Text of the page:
Today, March 8th, is International Women’s Day! We’re celebrating the strong women in our lives, those we look up to from afar and through history, and ourselves. It’s a day of honoring all the progress we’ve made and reflecting on how we can push that progress even further. So, how can you participate in International Women’s Day? One way is by learning new ways of how to talk about gender equality.
Can we tell you a secret? It’s okay to have questions about gender equality. Feminist education is never finished; there’s always more to learn. One of the biggest ways we learn is by reading the advice and stories of others. Talking about gender equality is important, and it’s okay if you don’t know where to start. We can help point you in the right direction.
Even though we celebrate International Women’s Day today, the fight for gender equality is not limited to just one day. It’s an ongoing battle that we face and fight constantly. If you’re looking for more ways to keep the conversation going, here are 7 books to help you figure out how to talk about gender equality all year round. There’s especially a focus on how to improve gender equality in the workplace.
1Hidden Figures by Margot Lee Shetterly
When we saw the movie starring Taraji P. Henson, Octavia Spencer, and Janelle Monáe, we couldn’t believe that we’d never heard the stories of the Black female NASA employees who helped the U.S. win the Cold War. Hidden Figures: The American Dream and the Untold Story of the Black Women Mathematicians Who Helped Win the Space Race is about the contributions of women and why they’re so important.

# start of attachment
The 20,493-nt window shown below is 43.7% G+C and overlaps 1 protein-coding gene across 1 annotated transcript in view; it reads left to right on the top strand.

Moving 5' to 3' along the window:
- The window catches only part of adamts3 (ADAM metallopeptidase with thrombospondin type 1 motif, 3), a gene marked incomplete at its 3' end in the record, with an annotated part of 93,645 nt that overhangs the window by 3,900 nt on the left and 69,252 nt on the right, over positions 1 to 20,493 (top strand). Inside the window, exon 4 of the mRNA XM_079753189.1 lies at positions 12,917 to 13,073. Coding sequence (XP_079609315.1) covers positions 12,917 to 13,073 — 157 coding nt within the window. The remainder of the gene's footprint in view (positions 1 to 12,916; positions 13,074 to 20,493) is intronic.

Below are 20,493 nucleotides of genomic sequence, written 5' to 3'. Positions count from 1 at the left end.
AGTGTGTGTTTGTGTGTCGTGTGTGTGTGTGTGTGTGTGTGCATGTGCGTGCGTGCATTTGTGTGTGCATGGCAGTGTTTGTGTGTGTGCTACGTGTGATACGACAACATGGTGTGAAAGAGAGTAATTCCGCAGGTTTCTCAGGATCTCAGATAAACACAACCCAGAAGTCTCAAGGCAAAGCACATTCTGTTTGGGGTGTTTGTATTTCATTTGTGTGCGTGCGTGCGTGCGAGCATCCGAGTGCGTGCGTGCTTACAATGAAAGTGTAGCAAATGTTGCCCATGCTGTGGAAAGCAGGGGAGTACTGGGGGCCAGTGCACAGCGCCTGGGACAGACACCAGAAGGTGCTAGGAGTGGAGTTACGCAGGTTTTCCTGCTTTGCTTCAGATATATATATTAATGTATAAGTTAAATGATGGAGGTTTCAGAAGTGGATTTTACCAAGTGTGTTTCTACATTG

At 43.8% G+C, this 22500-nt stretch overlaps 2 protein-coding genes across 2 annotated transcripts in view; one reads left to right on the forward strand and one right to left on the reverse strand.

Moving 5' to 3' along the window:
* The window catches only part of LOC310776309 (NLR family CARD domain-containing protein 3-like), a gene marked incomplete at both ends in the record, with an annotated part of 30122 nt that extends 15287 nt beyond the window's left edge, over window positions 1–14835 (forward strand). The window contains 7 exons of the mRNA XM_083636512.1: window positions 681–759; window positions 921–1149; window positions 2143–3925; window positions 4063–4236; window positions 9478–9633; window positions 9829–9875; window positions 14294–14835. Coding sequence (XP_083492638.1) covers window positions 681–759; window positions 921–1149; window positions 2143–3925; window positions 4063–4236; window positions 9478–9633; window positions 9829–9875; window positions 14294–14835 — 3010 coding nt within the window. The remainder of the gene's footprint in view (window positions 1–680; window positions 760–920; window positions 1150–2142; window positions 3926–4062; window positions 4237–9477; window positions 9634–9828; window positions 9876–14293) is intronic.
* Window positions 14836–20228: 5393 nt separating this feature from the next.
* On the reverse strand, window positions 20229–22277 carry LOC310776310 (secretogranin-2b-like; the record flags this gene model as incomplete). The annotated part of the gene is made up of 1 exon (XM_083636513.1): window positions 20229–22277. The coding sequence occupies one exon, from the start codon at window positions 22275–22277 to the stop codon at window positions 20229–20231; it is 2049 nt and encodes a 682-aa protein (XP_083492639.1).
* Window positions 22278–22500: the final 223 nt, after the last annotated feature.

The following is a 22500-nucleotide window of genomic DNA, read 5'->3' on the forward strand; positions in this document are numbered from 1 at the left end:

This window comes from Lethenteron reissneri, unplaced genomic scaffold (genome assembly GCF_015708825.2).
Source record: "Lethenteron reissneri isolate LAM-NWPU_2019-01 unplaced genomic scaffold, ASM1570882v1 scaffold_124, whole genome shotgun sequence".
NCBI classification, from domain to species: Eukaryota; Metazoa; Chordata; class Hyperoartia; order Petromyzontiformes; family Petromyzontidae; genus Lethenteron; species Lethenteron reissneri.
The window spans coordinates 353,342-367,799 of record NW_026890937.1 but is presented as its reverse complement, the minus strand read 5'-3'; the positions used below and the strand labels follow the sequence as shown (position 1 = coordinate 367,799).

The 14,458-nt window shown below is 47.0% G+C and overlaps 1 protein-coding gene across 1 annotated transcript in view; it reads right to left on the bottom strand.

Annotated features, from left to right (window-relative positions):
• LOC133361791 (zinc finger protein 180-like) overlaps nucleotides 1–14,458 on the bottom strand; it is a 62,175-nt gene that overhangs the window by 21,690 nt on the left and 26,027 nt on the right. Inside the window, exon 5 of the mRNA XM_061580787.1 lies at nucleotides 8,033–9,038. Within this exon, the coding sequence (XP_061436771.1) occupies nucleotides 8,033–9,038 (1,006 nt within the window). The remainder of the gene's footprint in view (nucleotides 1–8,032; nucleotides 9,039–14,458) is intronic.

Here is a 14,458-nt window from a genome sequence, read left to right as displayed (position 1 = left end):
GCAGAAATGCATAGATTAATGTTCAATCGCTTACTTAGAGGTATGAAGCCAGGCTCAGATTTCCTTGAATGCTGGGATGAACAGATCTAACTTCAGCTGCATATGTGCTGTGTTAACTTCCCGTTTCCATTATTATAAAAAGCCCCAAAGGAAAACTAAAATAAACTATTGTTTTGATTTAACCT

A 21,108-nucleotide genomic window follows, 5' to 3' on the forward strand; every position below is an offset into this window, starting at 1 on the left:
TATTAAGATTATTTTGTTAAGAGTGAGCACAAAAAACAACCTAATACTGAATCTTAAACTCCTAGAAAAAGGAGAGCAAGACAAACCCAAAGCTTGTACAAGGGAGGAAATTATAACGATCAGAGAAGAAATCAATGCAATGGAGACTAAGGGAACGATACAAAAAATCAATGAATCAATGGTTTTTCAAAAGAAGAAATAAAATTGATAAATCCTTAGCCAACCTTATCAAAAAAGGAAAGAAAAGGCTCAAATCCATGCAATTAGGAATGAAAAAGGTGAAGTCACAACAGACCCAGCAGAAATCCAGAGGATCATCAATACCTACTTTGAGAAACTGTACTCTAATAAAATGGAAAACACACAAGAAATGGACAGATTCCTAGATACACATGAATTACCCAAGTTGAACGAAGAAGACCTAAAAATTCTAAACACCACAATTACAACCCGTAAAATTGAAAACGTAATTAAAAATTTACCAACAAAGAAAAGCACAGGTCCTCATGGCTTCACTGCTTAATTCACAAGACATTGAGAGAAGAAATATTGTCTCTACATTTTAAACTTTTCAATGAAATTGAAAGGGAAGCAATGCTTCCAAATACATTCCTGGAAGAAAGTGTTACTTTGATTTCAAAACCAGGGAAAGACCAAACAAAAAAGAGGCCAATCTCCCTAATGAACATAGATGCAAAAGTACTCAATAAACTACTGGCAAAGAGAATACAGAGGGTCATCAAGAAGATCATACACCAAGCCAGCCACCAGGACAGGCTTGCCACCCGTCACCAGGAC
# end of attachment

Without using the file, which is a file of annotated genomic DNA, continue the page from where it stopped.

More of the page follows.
2We: A Manifesto for Women Everywhere by Gillian Anderson and Jennifer Nadel
Yes, this book is by that Gillian Anderson. We: A Manifesto for Women Everywhere offers nine basic principles to live by. From discussions of relationships to self-esteem, it will put your life in perspective and help you identify where you can make positive changes.
3Brotopia by Emily Chang
One of the ways we can talk about gender equality in the workplace is by looking at examples of what not to do. Brotopia: Breaking Up the Boys’ Club of Silicon Valley is a powerful exposé on how and why bro culture reigns so supreme in the tech industry.
4Alone atop the Hill by Alice Dunnigan
This is the true story of Alice Dunnigan, a Black woman who built a career in journalism that took her all the way to the White House. Alone atop the Hill: The Autobiography of Alice Dunnigan, Pioneer of the National Black Press recounts her upbringing in rural Kentucky, her professional accomplishments, and her unwillingness to accept that she couldn’t do something because of her race and her gender.
5Stealing the Show by Joy Press
Some of our favorite TV shows are led by female writers, directors, producers, and showrunners. But that wasn’t always the case. Stealing the Show: How Women Are Revolutionizing Television tells the behind-the-scenes history of how women like Roseanne Barr and Diane English paved the way for Amy Sherman-Palladino and Mindy Kaling to rule the world. Even if you don’t work in TV, you’ll still see yourself in their stories.
6Broad Band by Claire L. Evans
Just like with Hidden Fences, Broad Band: The Untold Story of the Women Who Made the Internet is another look at important women in history whose contributions were hidden. It’s an inspiring read that will encourage you to leave a legacy of your own.
7We Should All Be Feminists by Chimamanda Ngozi Adichie
A classic that never goes out of style. Adichie’s read about what feminism really means is always worthy of another re-read.